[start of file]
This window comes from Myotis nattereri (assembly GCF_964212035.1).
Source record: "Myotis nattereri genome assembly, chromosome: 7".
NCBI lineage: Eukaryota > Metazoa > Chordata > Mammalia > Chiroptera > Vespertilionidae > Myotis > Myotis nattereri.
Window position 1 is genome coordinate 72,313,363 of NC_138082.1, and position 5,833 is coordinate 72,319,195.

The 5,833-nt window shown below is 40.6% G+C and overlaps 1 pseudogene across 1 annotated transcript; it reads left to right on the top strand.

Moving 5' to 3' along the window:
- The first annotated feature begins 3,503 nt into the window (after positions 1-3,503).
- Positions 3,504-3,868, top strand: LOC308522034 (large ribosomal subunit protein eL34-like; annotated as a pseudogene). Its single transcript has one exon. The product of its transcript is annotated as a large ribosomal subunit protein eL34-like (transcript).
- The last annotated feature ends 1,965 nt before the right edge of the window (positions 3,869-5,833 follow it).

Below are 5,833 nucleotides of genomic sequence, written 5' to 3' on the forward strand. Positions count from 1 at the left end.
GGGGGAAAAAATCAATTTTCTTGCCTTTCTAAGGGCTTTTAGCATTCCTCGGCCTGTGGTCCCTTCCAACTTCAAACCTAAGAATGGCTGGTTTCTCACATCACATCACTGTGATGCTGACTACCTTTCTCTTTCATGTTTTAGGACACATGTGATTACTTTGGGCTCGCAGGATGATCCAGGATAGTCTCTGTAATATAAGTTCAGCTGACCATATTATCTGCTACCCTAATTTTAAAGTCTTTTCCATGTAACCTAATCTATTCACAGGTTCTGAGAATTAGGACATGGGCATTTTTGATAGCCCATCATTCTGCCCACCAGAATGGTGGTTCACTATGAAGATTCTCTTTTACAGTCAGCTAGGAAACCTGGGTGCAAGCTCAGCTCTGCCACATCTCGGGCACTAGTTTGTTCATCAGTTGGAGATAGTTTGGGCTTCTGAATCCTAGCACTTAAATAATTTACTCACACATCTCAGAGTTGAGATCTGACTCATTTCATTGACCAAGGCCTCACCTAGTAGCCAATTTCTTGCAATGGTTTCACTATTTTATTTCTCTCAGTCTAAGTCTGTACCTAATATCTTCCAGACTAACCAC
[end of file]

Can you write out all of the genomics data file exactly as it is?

This window comes from Myotis nattereri (assembly GCF_964212035.1).
Source record: "Myotis nattereri genome assembly, chromosome: 7".
NCBI lineage: Eukaryota > Metazoa > Chordata > Mammalia > Chiroptera > Vespertilionidae > Myotis > Myotis nattereri.
Window position 1 is genome coordinate 72,313,363 of NC_138082.1, and position 5,833 is coordinate 72,319,195.

The 5,833-nt window shown below is 40.6% G+C and overlaps 1 pseudogene across 1 annotated transcript; it reads left to right on the top strand.

Moving 5' to 3' along the window:
- The first annotated feature begins 3,503 nt into the window (after positions 1-3,503).
- Positions 3,504-3,868, top strand: LOC308522034 (large ribosomal subunit protein eL34-like; annotated as a pseudogene). Its single transcript has one exon. The product of its transcript is annotated as a large ribosomal subunit protein eL34-like (transcript).
- The last annotated feature ends 1,965 nt before the right edge of the window (positions 3,869-5,833 follow it).

Below are 5,833 nucleotides of genomic sequence, written 5' to 3' on the forward strand. Positions count from 1 at the left end.
GGGGGAAAAAATCAATTTTCTTGCCTTTCTAAGGGCTTTTAGCATTCCTCGGCCTGTGGTCCCTTCCAACTTCAAACCTAAGAATGGCTGGTTTCTCACATCACATCACTGTGATGCTGACTACCTTTCTCTTTCATGTTTTAGGACACATGTGATTACTTTGGGCTCGCAGGATGATCCAGGATAGTCTCTGTAATATAAGTTCAGCTGACCATATTATCTGCTACCCTAATTTTAAAGTCTTTTCCATGTAACCTAATCTATTCACAGGTTCTGAGAATTAGGACATGGGCATTTTTGATAGCCCATCATTCTGCCCACCAGAATGGTGGTTCACTATGAAGATTCTCTTTTACAGTCAGCTAGGAAACCTGGGTGCAAGCTCAGCTCTGCCACATCTCGGGCACTAGTTTGTTCATCAGTTGGAGATAGTTTGGGCTTCTGAATCCTAGCACTTAAATAATTTACTCACACATCTCAGAGTTGAGATCTGACTCATTTCATTGACCAAGGCCTCACCTAGTAGCCAATTTCTTGCAATGGTTTCACTATTTTATTTCTCTCAGTCTAAGTCTGTACCTAATATCTTCCAGACTAACCAC